Wednesday, April 27, 2016

Why I oppose taking Syrian refugees from France

Over the last few days I have received 31 email from constituents critical of my opposition to the UK Govt, allowing 3000 unaccompanied refugee children to enter the UK from France. Those sending these emails accuse me of acting shamefulIy and inhumanely. There has also been a vitriolic deeply offensive campaign of abuse on Twitter expressing the same views. I disagree with this criticism. I think it is not based on even a basic understanding of the issues involved. Now I'm not that bothered about the Twitter trolling, but I have written a standard response to the 31 constituents who have contacted me by email. And I've posted it here.

"I have been considering the proper response to the refugee situation in Syria for months now. It is the worst refugee problem I've ever known, and probably ranks second only to World War Two.  It's why I've discussed it with politicians (Conservative and Labour) who gave been out to the refugee camps on the Syrian border, where there are millions of refugees surviving in the most appalling conditions. In Syria itself, hundreds of thousands have been murdered, sometimes by poison gas. We're told 10 million Syrians have been displaced from their homes and around 40 towns the size of Malada are besieged and being starved to death. 500,000 being starved to death!! This is why I've believed the UK must do everything possible to help them. The best support the UK can give is to use the international aid budget to help in the camps. The UK is incredibly generous. I am very proud of this.

I've also believed the UK should offer a home to some of the refugees, and was saying so well before it featured as a leading item on UK News. Though I accept what we could do would be no more than an example to the world rather than anything having more than a minuscule impact. 

But I have never supported the UK taking refugees from France or other European countries. Bearing in mind how much abuse I and other MPs have received by taking this view, it would have been far far easier just to take 3000 unaccompanied children from France. But I also know it would be totally wrong. It would be setting aside my clear judgement about the best humanitarian response, just for an easier life. That is not what an MP should. We are elected to do what's right.

France is not a third world country. France is a modern compassionate European country, similar to the UK. Syria is a war zone, where refugees and children are living under constant threat of death, in truly appalling conditions. Any willingness by the UK to take in refugees should be focused entirely on the Middle East and North Africa. That is the best humanitarian response. And it's also the case that taking refugees from France will inadvertently give encouragement to the refugee traffickers and criminal gangs sending desperate people across the Mediterranean, putting their lives in great peril. It did not need a photograph of a dead Syrian boy on a Mediterranean beach to tell me that. I already knew that.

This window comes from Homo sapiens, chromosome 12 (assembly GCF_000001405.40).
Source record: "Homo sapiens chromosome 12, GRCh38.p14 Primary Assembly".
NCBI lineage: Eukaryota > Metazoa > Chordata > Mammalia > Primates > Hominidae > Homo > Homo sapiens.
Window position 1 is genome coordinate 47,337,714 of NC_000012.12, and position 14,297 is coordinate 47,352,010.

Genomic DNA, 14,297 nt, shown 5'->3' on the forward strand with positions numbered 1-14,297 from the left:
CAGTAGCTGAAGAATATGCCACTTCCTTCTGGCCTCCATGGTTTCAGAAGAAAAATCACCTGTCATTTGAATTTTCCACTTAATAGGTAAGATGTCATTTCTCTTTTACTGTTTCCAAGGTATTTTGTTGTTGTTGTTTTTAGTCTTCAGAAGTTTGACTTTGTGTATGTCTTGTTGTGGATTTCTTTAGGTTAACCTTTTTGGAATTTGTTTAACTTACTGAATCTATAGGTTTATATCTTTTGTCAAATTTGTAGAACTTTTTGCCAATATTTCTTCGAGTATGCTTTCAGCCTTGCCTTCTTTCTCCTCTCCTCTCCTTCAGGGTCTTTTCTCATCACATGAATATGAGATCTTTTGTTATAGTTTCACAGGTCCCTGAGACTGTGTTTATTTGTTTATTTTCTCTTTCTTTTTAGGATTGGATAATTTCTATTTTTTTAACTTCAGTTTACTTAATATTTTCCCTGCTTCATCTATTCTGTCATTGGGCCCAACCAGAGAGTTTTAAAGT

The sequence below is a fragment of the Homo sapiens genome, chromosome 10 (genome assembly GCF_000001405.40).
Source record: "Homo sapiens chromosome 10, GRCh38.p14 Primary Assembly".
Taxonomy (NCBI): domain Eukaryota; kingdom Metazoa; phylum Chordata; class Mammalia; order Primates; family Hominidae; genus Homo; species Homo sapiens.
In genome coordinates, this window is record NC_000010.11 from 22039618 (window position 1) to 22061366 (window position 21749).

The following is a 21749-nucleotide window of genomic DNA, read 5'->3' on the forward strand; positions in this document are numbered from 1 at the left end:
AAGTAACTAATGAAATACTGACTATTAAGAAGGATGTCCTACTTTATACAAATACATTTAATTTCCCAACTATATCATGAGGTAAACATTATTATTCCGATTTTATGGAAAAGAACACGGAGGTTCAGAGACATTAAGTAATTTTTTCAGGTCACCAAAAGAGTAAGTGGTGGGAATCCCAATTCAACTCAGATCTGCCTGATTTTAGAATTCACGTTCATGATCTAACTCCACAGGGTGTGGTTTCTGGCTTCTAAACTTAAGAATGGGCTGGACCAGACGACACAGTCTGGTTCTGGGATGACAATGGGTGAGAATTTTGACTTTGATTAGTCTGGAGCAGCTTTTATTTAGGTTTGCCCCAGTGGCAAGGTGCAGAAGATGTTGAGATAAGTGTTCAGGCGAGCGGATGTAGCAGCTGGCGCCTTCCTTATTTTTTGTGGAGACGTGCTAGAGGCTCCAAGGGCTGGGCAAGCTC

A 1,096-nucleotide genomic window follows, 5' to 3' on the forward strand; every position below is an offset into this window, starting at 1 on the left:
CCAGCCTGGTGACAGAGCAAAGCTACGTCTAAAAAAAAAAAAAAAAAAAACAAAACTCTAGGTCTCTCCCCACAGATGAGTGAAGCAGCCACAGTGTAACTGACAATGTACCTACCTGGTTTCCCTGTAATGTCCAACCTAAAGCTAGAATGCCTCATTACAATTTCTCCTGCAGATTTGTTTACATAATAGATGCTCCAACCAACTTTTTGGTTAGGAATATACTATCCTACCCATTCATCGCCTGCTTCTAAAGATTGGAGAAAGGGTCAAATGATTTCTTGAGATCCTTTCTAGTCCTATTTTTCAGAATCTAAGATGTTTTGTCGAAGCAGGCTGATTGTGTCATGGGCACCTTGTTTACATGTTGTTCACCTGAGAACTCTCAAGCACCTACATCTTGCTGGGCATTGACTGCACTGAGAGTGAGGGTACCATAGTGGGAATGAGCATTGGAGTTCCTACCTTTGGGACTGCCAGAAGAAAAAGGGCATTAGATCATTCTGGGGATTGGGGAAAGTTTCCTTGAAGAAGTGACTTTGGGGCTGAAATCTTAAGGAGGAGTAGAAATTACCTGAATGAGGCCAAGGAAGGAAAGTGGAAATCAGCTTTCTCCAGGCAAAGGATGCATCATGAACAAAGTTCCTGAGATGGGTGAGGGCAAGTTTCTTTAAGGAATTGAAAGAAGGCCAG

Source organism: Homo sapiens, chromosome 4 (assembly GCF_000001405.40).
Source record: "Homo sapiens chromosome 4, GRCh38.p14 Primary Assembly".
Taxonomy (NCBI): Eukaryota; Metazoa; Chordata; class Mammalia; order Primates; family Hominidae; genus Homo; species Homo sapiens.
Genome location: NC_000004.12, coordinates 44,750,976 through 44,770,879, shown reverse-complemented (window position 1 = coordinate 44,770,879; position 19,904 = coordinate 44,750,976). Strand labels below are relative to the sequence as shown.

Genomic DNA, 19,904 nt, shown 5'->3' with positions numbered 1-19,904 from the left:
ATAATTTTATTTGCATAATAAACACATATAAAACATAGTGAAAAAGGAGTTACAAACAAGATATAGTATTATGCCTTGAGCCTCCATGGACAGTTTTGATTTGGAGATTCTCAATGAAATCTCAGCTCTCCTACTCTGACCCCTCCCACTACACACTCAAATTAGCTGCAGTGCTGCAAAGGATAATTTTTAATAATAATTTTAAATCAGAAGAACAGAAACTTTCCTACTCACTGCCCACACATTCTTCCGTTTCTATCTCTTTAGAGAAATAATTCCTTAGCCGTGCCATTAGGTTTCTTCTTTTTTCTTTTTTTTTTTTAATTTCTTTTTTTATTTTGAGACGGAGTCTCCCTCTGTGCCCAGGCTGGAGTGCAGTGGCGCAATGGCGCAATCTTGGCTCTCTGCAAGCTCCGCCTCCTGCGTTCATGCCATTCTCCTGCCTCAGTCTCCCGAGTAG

If the Govt position changed, to accept Lord Dubs latest amendment, it would indeed make life easier for me. And of course it would be welcomed by refugees in France. But it would be wrong. It would be totally wrong. It would be running away from responsibility in the face of criticism. I simply cannot do that. Sorry this has been such a lengthy email.  
Best wishes, Glyn"

1 comment:

Nicola said...

Could you back up your claim that the UNHCR has officially recommended that the UK government NOT accept these unaccompanied refugee children from the rest of Europe? It is my understanding that this is not the UNHCR position at all. It is certainly not the position of Save the Children and other charities, who have condemned your actions.

The Home Office’s announcement that the UK will resettle 3,000 children currently living in the Middle East and North Africa does not go beyond separate proposals announced in January this year. The MENA resettlement plans are obviously great and should be applauded. But it does not follow on that helping children in Europe should signify a loss of focus on MENA refugee camps. Only you seem to be suggesting that. To further suggest that people disagreeing with you are 'shutting their eyes to the horrors of the camps' is simply not true. Or do you mean the camps in Europe?

I would not say that France is a 'sympathetic' country, or really that civilised when it comes to dealing with vulnerable refugee children. Have you visited the camps in Calais and Dunkirk? Minors currently residing there are not automatically given child protection within the French system. When the French bulldozed part of the camp, 129 children went missing. Are they less important than the children you'd prefer to help? Unaccompanied children are also regularly attempting to cross the channel illegally, night after night, in the most dangerous ways imaginable. How does this fit in with the 'not wanting to put people's lives at risk' narrative?

Genuine question: What would it take for you to change your mind? A different stance by the UNHCR? A specific number of letters from your constituents? Would you like more information about the experiences of abuse and the living conditions of the children the amendment might have helped?